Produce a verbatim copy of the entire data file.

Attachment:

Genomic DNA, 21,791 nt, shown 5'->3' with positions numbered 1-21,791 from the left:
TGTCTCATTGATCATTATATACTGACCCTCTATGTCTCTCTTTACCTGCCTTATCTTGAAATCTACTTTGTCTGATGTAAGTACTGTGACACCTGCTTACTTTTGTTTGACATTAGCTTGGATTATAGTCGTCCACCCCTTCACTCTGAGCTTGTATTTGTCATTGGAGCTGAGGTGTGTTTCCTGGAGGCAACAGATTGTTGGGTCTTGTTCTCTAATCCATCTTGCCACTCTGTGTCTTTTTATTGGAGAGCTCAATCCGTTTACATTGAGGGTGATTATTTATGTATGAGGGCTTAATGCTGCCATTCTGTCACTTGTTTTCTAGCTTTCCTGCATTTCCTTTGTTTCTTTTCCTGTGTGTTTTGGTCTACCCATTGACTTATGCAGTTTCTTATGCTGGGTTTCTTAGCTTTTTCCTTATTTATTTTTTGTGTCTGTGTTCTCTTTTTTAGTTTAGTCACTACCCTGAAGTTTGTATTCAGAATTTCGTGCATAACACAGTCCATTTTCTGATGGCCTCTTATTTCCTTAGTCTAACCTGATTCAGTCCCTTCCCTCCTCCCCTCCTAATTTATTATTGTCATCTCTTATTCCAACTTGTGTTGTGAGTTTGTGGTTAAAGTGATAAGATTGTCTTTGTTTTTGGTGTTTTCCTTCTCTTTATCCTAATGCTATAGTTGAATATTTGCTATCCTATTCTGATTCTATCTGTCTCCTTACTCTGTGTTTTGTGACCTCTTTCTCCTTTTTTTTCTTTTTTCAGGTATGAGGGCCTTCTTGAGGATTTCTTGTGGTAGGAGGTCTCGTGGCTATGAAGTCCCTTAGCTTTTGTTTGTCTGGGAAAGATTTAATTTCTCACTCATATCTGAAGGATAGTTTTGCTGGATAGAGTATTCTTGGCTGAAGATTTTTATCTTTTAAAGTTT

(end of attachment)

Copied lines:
Genomic DNA, 21,791 nt, shown 5'->3' with positions numbered 1-21,791 from the left:
TGTCTCATTGATCATTATATACTGACCCTCTATGTCTCTCTTTACCTGCCTTATCTTGAAATCTACTTTGTCTGATGTAAGTACTGTGACACCTGCTTACTTTTGTTTGACATTAGCTTGGATTATAGTCGTCCACCCCTTCACTCTGAGCTTGTATTTGTCATTGGAGCTGAGGTGTGTTTCCTGGAGGCAACAGATTGTTGGGTCTTGTTCTCTAATCCATCTTGCCACTCTGTGTCTTTTTATTGGAGAGCTCAATCCGTTTACATTGAGGGTGATTATTTATGTATGAGGGCTTAATGCTGCCATTCTGTCACTTGTTTTCTAGCTTTCCTGCATTTCCTTTGTTTCTTTTCCTGTGTGTTTTGGTCTACCCATTGACTTATGCAGTTTCTTATGCTGGGTTTCTTAGCTTTTTCCTTATTTATTTTTTGTGTCTGTGTTCTCTTTTTTAGTTTAGTCACTACCCTGAAGTTTGTATTCAGAATTTCGTGCATAACACAGTCCATTTTCTGATGGCCTCTTATTTCCTTAGTCTAACCTGATTCAGTCCCTTCCCTCCTCCCCTCCTAATTTATTATTGTCATCTCTTATTCCAACTTGTGTTGTGAGTTTGTGGTTAAAGTGATAAGATTGTCTTTGTTTTTGGTGTTTTCCTTCTCTTTATCCTAATGCTATAGTTGAATATTTGCTATCCTATTCTGATTCTATCTGTCTCCTTACTCTGTGTTTTGTGACCTCTTTCTCCTTTTTTTTCTTTTTTCAGGTATGAGGGCCTTCTTGAGGATTTCTTGTGGTAGGAGGTCTCGTGGCTATGAAGTCCCTTAGCTTTTGTTTGTCTGGGAAAGATTTAATTTCTCACTCATATCTGAAGGATAGTTTTGCTGGATAGAGTATTCTTGGCTGAAGATTTTTATCTTTTAAAGTTT